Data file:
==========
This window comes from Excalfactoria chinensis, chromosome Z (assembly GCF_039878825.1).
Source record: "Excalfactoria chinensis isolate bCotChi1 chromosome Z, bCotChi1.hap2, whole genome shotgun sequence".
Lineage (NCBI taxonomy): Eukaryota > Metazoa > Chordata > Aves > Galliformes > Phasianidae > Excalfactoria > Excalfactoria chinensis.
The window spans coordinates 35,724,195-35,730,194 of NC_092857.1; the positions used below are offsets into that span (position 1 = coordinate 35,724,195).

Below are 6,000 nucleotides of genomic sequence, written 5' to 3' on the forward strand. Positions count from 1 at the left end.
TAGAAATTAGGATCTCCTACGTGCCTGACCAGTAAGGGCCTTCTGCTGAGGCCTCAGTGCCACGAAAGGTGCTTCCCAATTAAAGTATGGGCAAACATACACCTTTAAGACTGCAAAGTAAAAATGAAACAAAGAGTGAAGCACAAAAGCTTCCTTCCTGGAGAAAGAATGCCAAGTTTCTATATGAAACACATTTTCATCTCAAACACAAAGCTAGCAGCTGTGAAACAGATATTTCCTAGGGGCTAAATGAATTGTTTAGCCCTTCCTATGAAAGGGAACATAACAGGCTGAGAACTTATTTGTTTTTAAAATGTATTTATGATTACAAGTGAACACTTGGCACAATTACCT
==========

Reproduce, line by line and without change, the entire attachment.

This window comes from Excalfactoria chinensis, chromosome Z (assembly GCF_039878825.1).
Source record: "Excalfactoria chinensis isolate bCotChi1 chromosome Z, bCotChi1.hap2, whole genome shotgun sequence".
Lineage (NCBI taxonomy): Eukaryota > Metazoa > Chordata > Aves > Galliformes > Phasianidae > Excalfactoria > Excalfactoria chinensis.
The window spans coordinates 35,724,195-35,730,194 of NC_092857.1; the positions used below are offsets into that span (position 1 = coordinate 35,724,195).

Below are 6,000 nucleotides of genomic sequence, written 5' to 3' on the forward strand. Positions count from 1 at the left end.
TAGAAATTAGGATCTCCTACGTGCCTGACCAGTAAGGGCCTTCTGCTGAGGCCTCAGTGCCACGAAAGGTGCTTCCCAATTAAAGTATGGGCAAACATACACCTTTAAGACTGCAAAGTAAAAATGAAACAAAGAGTGAAGCACAAAAGCTTCCTTCCTGGAGAAAGAATGCCAAGTTTCTATATGAAACACATTTTCATCTCAAACACAAAGCTAGCAGCTGTGAAACAGATATTTCCTAGGGGCTAAATGAATTGTTTAGCCCTTCCTATGAAAGGGAACATAACAGGCTGAGAACTTATTTGTTTTTAAAATGTATTTATGATTACAAGTGAACACTTGGCACAATTACCT